We suffered no weather disasters here in Western New York this month. But it would be difficult to be unaware of what befell Texas and many other parts of the south and mid-Atlantic. With the help of NASA, I am going to attempt to make palatable the esoteric relationship between what is called a sudden stratospheric warming (SSW) and the drastic, persistent cold and ice that reached south all the way to the Gulf Coast.
There are occasions, usually in the cold weather season, when the stratospheric atmosphere about 10 miles above the high Arctic warms suddenly. This warming can be as much as 80-100 degrees in a single day. This is what the SSW-related split of the polar vortex (PV) looks like.
The evidence continues to grow of a frequent strong correlation between such SSWs and weather down here on the ground for a period that can persist for several weeks. Such SSWs cannot be predicted more than a few weeks in advance, which is why I was emphatic in several past Buffalo News articles that I loathed making a winter outlook in mid-autumn. There is simply no methodology in late October or early November to forecast an SSW in February that can, as this one has, drastically alter what otherwise would be a mild winter when numbers are smoothed in the spring. Even in Buffalo, our December and January temperatures ran significantly warmer than average, but are running 5 degrees below average so far in February. All I could do in past articles in autumn was speculate that there might be a temporary disruption in the mild winter for a few weeks during midwinter, with high uncertainty.
As cold air deepens on Friday, scattered snow showers will begin to organize into a band of lake-effect snow by late in the day and the southwest flow will steer the lake snow into or near the metro area into Friday night.
The most recent SSW began showing up in models early last month. Many of us began to mention that a potential sharp pattern change could follow in February, with greater certainty showing up in late January. As I wrote in a Buffalo News article on February 3, when the impact of an SSW had clarity, “Blocking high pressure over Greenland and near the Pacific Coast will be enabling a disrupted piece of the polar vortex to drop down closer to our region well into at least the middle of the month, as depicted in the ensembles around Feb. 18.”
The polar vortex in its most common state is an area of high altitude winds rotating in a counterclockwise circulation, centered just about over the North Pole. An SSW often disrupts this circulation, weakening the vortex and splitting it into separate vortices that can drift south. In this winter’s case, the vortex split in two. The SSW doesn’t always produce changes in tropospheric weather (which is where we live), but it often does. The warming aloft can have a surface reflection of a polar air mass dropping south beneath the warming, with a disruption that typically lasts for several weeks. On Valentine’s Day, the piece of the vortex had dropped south from the polar region to just north of Minnesota.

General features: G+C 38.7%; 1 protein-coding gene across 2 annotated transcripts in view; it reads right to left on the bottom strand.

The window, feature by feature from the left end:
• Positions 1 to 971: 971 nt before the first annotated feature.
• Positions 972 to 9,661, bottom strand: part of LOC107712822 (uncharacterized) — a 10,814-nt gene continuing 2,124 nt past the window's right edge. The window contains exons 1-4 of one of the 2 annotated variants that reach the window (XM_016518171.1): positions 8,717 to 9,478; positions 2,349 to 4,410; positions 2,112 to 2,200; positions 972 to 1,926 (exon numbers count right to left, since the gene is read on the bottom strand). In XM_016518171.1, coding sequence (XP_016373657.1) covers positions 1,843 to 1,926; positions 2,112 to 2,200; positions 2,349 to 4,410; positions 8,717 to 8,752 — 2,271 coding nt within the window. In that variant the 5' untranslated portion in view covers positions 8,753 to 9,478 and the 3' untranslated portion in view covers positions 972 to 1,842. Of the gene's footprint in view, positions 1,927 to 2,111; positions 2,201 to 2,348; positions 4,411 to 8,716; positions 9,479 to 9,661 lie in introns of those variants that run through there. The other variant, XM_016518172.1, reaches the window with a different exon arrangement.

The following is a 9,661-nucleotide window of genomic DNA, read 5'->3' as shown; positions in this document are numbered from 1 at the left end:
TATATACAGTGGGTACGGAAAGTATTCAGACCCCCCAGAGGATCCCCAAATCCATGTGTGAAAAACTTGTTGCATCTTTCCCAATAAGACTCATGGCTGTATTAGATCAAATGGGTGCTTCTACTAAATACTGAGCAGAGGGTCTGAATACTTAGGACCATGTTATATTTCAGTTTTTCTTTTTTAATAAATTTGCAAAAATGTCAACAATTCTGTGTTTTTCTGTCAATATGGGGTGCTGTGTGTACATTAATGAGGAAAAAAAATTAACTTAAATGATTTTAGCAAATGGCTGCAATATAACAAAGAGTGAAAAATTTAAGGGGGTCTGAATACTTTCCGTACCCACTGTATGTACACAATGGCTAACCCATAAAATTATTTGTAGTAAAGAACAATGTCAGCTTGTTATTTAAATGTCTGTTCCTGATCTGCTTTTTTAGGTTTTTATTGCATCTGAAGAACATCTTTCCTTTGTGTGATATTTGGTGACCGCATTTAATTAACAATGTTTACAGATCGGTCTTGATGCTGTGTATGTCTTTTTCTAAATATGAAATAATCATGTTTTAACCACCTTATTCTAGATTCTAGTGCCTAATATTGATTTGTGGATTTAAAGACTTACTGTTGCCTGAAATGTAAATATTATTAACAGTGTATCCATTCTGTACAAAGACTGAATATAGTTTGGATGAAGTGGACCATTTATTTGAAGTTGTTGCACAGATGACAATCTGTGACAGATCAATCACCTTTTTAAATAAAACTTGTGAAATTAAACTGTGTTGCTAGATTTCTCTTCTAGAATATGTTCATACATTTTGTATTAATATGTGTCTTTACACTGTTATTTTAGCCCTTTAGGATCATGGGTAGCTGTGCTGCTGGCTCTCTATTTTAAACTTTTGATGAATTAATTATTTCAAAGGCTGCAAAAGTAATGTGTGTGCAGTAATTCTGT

At the surface, this upper PV allowed an enormous polar high pressure ridge to center over North Dakota, with its flow depicted by isobar contours extending all the way to Brownsville, Texas.
The resulting surface flow brought arctic cold all the way to the Gulf Coast, with the red numbers representing temperatures.
When combined with snow where the cold air was deep and freezing rain where it was shallow, the ensuing catastrophic impacts have followed, for days. Texas has been hit hardest, being under the southern end of the polar ridge, with Gulf moisture streaming in from areas of low pressure, resulting in heavy icing, downed powerlines and the cold resulting in an impossible drain on Texas’ non-weatherized power grid (with major administrative failures on the part of the state).
Now, this disrupted polar vortex is retreating north, and this will afford some relief to the still vast stretches of stricken cities, towns and communities. Here is the projected upper level flow for Tuesday, when you’ll note the PV is well into its trek north, no longer anywhere near Minnesota.
It is still very cold in Texas now, but some marked changes are showing up for this coming week. Our Western New York temperatures will be moderating as well, but the warming is of greater consequence for Texas and much of the South.
As for SSWs and our warming climate, there is not much evidence that climate change has a direct relationship with this phenomena. Weather balloons began detecting then-poorly understood SSWs in the 1950s, well ahead of the ongoing accelerating warming. For a more in-depth technical explanation of SSWs and their impacts, this article from the American Geophysical Union may prove helpful.
Apart from strong SSWs such as the one we’ve just undergone, there is the more common kind of PV disruption that occurs without an SSW. Because the Arctic region has been warming so much faster than the rest of the globe, there is often less temperature contrast between the high latitudes and the mid-latitudes. The Arctic warming is, of course, directly related to our human activity-caused warming climate and was well-predicted, even by the earliest climate models.
When the temperature contrast lessens from north to south, the polar jet stream tends to weaken, slow down, and becomes more prone to buckling south with a piece of a slower, weaker polar vortex dropping south as well. So, it is possible and even likely that we are experiencing more such weakened episodes of a polar vortex for several weeks, even in the midst of an otherwise milder winter. This catastrophic episode, however, has been directly tied to the SSW that began showing up nicely in models earlier in the winter. The problem with knowing an SSW is coming, however, is that we don’t know if it will result in the surface weather changes we’ve described until the SSW begins to materialize.